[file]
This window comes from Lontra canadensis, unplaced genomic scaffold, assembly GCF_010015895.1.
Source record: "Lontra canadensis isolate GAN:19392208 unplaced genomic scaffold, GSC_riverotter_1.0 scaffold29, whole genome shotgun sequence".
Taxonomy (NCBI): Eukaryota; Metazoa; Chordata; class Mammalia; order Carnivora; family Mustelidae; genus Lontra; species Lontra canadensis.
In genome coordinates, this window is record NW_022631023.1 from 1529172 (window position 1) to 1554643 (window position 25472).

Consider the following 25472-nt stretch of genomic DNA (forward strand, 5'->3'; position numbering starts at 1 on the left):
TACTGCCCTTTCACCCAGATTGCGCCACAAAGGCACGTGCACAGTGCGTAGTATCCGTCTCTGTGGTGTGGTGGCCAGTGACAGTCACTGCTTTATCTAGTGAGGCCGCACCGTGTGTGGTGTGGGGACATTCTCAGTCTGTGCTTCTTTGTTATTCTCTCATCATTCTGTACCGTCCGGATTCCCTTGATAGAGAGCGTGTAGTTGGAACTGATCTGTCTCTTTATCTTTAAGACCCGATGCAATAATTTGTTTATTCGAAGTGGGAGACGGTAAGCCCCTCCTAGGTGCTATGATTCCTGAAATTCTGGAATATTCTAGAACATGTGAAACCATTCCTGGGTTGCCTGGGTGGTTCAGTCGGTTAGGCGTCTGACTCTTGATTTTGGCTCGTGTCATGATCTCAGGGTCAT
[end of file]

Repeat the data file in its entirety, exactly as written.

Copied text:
This window comes from Lontra canadensis, unplaced genomic scaffold, assembly GCF_010015895.1.
Source record: "Lontra canadensis isolate GAN:19392208 unplaced genomic scaffold, GSC_riverotter_1.0 scaffold29, whole genome shotgun sequence".
Taxonomy (NCBI): Eukaryota; Metazoa; Chordata; class Mammalia; order Carnivora; family Mustelidae; genus Lontra; species Lontra canadensis.
In genome coordinates, this window is record NW_022631023.1 from 1529172 (window position 1) to 1554643 (window position 25472).

Consider the following 25472-nt stretch of genomic DNA (forward strand, 5'->3'; position numbering starts at 1 on the left):
TACTGCCCTTTCACCCAGATTGCGCCACAAAGGCACGTGCACAGTGCGTAGTATCCGTCTCTGTGGTGTGGTGGCCAGTGACAGTCACTGCTTTATCTAGTGAGGCCGCACCGTGTGTGGTGTGGGGACATTCTCAGTCTGTGCTTCTTTGTTATTCTCTCATCATTCTGTACCGTCCGGATTCCCTTGATAGAGAGCGTGTAGTTGGAACTGATCTGTCTCTTTATCTTTAAGACCCGATGCAATAATTTGTTTATTCGAAGTGGGAGACGGTAAGCCCCTCCTAGGTGCTATGATTCCTGAAATTCTGGAATATTCTAGAACATGTGAAACCATTCCTGGGTTGCCTGGGTGGTTCAGTCGGTTAGGCGTCTGACTCTTGATTTTGGCTCGTGTCATGATCTCAGGGTCAT